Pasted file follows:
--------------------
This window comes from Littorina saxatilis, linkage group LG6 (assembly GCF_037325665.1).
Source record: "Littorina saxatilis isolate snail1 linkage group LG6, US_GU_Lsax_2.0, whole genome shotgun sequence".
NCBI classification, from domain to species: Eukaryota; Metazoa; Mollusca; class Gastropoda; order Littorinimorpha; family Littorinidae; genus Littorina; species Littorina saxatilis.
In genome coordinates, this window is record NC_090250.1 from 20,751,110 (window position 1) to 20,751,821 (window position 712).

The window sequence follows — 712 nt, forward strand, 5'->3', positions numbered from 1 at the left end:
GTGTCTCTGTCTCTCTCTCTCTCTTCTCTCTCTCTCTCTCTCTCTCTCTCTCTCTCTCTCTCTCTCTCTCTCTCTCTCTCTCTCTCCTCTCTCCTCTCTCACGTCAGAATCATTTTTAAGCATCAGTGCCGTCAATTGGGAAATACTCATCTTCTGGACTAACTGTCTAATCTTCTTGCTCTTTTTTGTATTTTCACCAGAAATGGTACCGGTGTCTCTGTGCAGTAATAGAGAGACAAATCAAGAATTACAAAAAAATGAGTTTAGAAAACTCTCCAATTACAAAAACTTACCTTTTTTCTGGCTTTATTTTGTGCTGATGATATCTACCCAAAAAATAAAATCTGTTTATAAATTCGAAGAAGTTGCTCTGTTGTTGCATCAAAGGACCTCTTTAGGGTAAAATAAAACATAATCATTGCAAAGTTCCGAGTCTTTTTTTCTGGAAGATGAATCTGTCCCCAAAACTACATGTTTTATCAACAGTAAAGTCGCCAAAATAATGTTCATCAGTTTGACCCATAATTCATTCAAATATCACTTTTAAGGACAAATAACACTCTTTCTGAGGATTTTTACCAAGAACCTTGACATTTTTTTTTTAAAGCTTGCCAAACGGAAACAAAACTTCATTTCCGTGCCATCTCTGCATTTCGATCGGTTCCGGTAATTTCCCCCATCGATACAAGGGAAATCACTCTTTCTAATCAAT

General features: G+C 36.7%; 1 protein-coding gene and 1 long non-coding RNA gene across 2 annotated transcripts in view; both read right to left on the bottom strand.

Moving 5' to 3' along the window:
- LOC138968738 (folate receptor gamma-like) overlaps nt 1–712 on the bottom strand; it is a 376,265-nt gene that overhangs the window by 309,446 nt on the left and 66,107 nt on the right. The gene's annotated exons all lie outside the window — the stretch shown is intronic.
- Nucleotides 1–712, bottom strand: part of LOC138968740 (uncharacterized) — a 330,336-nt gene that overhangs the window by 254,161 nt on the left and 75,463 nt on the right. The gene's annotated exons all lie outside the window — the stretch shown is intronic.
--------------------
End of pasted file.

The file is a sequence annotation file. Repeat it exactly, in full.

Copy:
This window comes from Littorina saxatilis, linkage group LG6 (assembly GCF_037325665.1).
Source record: "Littorina saxatilis isolate snail1 linkage group LG6, US_GU_Lsax_2.0, whole genome shotgun sequence".
NCBI classification, from domain to species: Eukaryota; Metazoa; Mollusca; class Gastropoda; order Littorinimorpha; family Littorinidae; genus Littorina; species Littorina saxatilis.
In genome coordinates, this window is record NC_090250.1 from 20,751,110 (window position 1) to 20,751,821 (window position 712).

The window sequence follows — 712 nt, forward strand, 5'->3', positions numbered from 1 at the left end:
GTGTCTCTGTCTCTCTCTCTCTCTTCTCTCTCTCTCTCTCTCTCTCTCTCTCTCTCTCTCTCTCTCTCTCTCTCTCTCTCTCTCTCCTCTCTCCTCTCTCACGTCAGAATCATTTTTAAGCATCAGTGCCGTCAATTGGGAAATACTCATCTTCTGGACTAACTGTCTAATCTTCTTGCTCTTTTTTGTATTTTCACCAGAAATGGTACCGGTGTCTCTGTGCAGTAATAGAGAGACAAATCAAGAATTACAAAAAAATGAGTTTAGAAAACTCTCCAATTACAAAAACTTACCTTTTTTCTGGCTTTATTTTGTGCTGATGATATCTACCCAAAAAATAAAATCTGTTTATAAATTCGAAGAAGTTGCTCTGTTGTTGCATCAAAGGACCTCTTTAGGGTAAAATAAAACATAATCATTGCAAAGTTCCGAGTCTTTTTTTCTGGAAGATGAATCTGTCCCCAAAACTACATGTTTTATCAACAGTAAAGTCGCCAAAATAATGTTCATCAGTTTGACCCATAATTCATTCAAATATCACTTTTAAGGACAAATAACACTCTTTCTGAGGATTTTTACCAAGAACCTTGACATTTTTTTTTTAAAGCTTGCCAAACGGAAACAAAACTTCATTTCCGTGCCATCTCTGCATTTCGATCGGTTCCGGTAATTTCCCCCATCGATACAAGGGAAATCACTCTTTCTAATCAAT

General features: G+C 36.7%; 1 protein-coding gene and 1 long non-coding RNA gene across 2 annotated transcripts in view; both read right to left on the bottom strand.

Moving 5' to 3' along the window:
- LOC138968738 (folate receptor gamma-like) overlaps nt 1–712 on the bottom strand; it is a 376,265-nt gene that overhangs the window by 309,446 nt on the left and 66,107 nt on the right. The gene's annotated exons all lie outside the window — the stretch shown is intronic.
- Nucleotides 1–712, bottom strand: part of LOC138968740 (uncharacterized) — a 330,336-nt gene that overhangs the window by 254,161 nt on the left and 75,463 nt on the right. The gene's annotated exons all lie outside the window — the stretch shown is intronic.